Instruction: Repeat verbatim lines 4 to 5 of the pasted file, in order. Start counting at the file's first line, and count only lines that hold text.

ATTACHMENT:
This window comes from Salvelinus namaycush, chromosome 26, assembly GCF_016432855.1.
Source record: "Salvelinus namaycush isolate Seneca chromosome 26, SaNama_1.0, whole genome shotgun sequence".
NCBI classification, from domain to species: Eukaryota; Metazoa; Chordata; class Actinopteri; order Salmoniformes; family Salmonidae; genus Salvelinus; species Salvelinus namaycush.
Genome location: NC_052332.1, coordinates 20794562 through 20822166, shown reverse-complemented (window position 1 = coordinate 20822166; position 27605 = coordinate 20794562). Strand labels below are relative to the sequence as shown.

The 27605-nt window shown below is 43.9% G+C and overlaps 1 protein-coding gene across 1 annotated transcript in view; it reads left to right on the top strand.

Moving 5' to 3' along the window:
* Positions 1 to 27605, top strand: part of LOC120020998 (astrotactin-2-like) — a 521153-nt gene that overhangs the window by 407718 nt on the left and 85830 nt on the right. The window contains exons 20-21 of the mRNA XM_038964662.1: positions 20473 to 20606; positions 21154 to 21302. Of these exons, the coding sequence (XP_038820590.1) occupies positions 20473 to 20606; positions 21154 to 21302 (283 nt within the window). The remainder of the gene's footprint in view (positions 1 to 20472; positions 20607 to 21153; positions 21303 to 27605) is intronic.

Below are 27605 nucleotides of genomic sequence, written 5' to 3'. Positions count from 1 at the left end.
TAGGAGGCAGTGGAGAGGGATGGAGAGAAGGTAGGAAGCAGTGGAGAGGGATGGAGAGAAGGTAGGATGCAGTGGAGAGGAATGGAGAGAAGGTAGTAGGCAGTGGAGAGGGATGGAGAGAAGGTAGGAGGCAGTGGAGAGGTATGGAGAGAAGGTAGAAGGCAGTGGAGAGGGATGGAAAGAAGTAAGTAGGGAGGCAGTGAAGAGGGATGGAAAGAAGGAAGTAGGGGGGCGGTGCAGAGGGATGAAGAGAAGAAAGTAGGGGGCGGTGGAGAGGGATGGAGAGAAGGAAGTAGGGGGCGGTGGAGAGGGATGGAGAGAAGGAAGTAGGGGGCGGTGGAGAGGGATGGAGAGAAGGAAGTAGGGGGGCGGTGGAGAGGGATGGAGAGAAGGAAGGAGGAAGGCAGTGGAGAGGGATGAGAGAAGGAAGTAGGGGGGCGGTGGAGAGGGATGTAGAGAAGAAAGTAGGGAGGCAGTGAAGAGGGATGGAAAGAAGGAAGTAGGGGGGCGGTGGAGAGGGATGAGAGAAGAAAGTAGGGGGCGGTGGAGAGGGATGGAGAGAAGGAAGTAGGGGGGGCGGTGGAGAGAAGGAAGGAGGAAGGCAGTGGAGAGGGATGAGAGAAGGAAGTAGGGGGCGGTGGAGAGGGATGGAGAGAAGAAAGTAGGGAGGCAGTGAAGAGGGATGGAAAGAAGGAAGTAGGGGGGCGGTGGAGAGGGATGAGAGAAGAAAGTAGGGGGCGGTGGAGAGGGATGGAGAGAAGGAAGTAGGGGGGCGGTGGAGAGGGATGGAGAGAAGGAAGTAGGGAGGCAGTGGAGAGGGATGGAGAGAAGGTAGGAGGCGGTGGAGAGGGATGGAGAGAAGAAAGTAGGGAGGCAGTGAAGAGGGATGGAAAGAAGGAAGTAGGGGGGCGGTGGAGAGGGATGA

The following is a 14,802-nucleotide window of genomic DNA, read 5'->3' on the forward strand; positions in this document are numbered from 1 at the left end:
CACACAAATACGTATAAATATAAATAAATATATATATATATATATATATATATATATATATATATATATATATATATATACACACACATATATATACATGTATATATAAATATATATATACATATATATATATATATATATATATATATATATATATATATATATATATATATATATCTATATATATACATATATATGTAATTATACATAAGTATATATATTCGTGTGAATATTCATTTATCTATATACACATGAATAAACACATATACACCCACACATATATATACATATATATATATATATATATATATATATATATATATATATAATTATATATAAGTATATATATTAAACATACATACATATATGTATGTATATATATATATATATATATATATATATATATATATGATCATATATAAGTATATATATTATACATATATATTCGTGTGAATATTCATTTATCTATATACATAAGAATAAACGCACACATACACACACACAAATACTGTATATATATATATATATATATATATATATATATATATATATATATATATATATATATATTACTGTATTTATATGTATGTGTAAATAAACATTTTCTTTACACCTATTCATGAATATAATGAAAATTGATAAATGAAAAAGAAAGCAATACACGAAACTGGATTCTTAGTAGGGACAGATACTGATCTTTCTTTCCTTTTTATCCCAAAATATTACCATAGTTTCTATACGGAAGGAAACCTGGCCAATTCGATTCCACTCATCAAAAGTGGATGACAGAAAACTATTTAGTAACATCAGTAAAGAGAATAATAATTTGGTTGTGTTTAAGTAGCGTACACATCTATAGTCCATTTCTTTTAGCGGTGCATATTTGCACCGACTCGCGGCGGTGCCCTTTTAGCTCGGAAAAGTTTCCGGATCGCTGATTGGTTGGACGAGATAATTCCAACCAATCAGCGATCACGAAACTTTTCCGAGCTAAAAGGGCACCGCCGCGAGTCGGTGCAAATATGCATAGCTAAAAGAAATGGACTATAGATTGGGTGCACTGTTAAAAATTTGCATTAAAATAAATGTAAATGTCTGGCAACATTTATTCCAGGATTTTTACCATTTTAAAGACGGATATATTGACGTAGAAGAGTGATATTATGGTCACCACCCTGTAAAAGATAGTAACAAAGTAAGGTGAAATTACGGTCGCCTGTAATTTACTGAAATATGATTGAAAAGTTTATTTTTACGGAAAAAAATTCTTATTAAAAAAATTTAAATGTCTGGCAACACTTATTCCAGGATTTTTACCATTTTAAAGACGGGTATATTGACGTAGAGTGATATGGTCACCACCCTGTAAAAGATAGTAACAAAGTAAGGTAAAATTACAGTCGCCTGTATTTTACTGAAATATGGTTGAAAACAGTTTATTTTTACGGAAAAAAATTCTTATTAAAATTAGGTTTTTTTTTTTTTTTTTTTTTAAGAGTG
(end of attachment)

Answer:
Genome location: NC_052332.1, coordinates 20794562 through 20822166, shown reverse-complemented (window position 1 = coordinate 20822166; position 27605 = coordinate 20794562). Strand labels below are relative to the sequence as shown.

The 27605-nt window shown below is 43.9% G+C and overlaps 1 protein-coding gene across 1 annotated transcript in view; it reads left to right on the top strand.